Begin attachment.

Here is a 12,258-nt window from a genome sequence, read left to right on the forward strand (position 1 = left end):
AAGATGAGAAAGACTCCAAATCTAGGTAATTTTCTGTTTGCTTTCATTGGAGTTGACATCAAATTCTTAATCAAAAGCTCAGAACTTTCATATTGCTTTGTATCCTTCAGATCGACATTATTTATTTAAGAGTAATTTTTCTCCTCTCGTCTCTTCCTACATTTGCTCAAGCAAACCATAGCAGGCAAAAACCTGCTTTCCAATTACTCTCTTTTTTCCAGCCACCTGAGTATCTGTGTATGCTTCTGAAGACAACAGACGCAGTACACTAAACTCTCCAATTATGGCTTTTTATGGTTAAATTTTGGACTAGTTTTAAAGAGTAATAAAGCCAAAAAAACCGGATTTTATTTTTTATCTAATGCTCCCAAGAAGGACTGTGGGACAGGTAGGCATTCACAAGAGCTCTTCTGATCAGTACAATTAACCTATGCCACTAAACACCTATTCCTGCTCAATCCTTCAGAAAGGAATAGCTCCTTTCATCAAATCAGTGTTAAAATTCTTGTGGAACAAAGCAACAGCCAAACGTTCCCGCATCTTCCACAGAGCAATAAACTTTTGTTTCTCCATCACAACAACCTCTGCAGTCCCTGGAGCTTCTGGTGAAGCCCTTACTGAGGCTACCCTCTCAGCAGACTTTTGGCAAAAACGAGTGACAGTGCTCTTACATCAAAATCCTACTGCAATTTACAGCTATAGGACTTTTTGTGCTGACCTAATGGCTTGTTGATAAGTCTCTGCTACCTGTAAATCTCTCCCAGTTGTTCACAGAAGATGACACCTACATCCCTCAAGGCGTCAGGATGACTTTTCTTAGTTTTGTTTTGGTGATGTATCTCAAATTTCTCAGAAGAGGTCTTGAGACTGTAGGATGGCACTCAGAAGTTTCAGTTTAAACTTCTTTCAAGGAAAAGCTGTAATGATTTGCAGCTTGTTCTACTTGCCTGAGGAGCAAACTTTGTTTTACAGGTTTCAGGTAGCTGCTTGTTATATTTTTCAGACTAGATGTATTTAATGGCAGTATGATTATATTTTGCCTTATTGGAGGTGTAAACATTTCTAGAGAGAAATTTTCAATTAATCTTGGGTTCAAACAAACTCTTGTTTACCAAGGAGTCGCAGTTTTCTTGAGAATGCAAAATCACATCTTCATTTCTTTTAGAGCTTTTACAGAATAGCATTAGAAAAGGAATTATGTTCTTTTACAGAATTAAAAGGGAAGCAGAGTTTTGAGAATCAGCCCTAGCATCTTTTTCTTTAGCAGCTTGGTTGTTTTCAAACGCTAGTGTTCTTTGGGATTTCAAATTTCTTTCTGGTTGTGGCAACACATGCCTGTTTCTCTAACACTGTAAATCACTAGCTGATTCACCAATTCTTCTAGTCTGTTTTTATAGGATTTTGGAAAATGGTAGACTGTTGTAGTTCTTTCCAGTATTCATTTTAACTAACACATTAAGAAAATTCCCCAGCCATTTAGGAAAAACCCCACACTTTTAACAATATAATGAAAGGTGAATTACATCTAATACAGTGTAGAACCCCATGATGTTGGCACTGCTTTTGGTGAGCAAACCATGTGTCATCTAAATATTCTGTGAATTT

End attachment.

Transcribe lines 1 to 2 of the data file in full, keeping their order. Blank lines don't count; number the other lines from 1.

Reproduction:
Here is a 12,258-nt window from a genome sequence, read left to right on the forward strand (position 1 = left end):
AAGATGAGAAAGACTCCAAATCTAGGTAATTTTCTGTTTGCTTTCATTGGAGTTGACATCAAATTCTTAATCAAAAGCTCAGAACTTTCATATTGCTTTGTATCCTTCAGATCGACATTATTTATTTAAGAGTAATTTTTCTCCTCTCGTCTCTTCCTACATTTGCTCAAGCAAACCATAGCAGGCAAAAACCTGCTTTCCAATTACTCTCTTTTTTCCAGCCACCTGAGTATCTGTGTATGCTTCTGAAGACAACAGACGCAGTACACTAAACTCTCCAATTATGGCTTTTTATGGTTAAATTTTGGACTAGTTTTAAAGAGTAATAAAGCCAAAAAAACCGGATTTTATTTTTTATCTAATGCTCCCAAGAAGGACTGTGGGACAGGTAGGCATTCACAAGAGCTCTTCTGATCAGTACAATTAACCTATGCCACTAAACACCTATTCCTGCTCAATCCTTCAGAAAGGAATAGCTCCTTTCATCAAATCAGTGTTAAAATTCTTGTGGAACAAAGCAACAGCCAAACGTTCCCGCATCTTCCACAGAGCAATAAACTTTTGTTTCTCCATCACAACAACCTCTGCAGTCCCTGGAGCTTCTGGTGAAGCCCTTACTGAGGCTACCCTCTCAGCAGACTTTTGGCAAAAACGAGTGACAGTGCTCTTACATCAAAATCCTACTGCAATTTACAGCTATAGGACTTTTTGTGCTGACCTAATGGCTTGTTGATAAGTCTCTGCTACCTGTAAATCTCTCCCAGTTGTTCACAGAAGATGACACCTACATCCCTCAAGGCGTCAGGATGACTTTTCTTAGTTTTGTTTTGGTGATGTATCTCAAATTTCTCAGAAGAGGTCTTGAGACTGTAGGATGGCACTCAGAAGTTTCAGTTTAAACTTCTTTCAAGGAAAAGCTGTAATGATTTGCAGCTTGTTCTACTTGCCTGAGGAGCAAACTTTGTTTTACAGGTTTCAGGTAGCTGCTTGTTATATTTTTCAGACTAGATGTATTTAATGGCAGTATGATTATATTTTGCCTTATTGGAGGTGTAAACATTTCTAGAGAGAAATTTTCAATTAATCTTGGGTTCAAACAAACTCTTGTTTACCAAGGAGTCGCAGTTTTCTTGAGAATGCAAAATCACATCTTCATTTCTTTTAGAGCTTTTACAGAATAGCATTAGAAAAGGAATTATGTTCTTTTACAGAATTAAAAGGGAAGCAGAGTTTTGAGAATCAGCCCTAGCATCTTTTTCTTTAGCAGCTTGGTTGTTTTCAAACGCTAGTGTTCTTTGGGATTTCAAATTTCTTTCTGGTTGTGGCAACACATGCCTGTTTCTCTAACACTGTAAATCACTAGCTGATTCACCAATTCTTCTAGTCTGTTTTTATAGGATTTTGGAAAATGGTAGACTGTTGTAGTTCTTTCCAGTATTCATTTTAACTAACACATTAAGAAAATTCCCCAGCCATTTAGGAAAAACCCCACACTTTTAACAATATAATGAAAGGTGAATTACATCTAATACAGTGTAGAACCCCATGATGTTGGCACTGCTTTTGGTGAGCAAACCATGTGTCATCTAAATATTCTGTGAATTT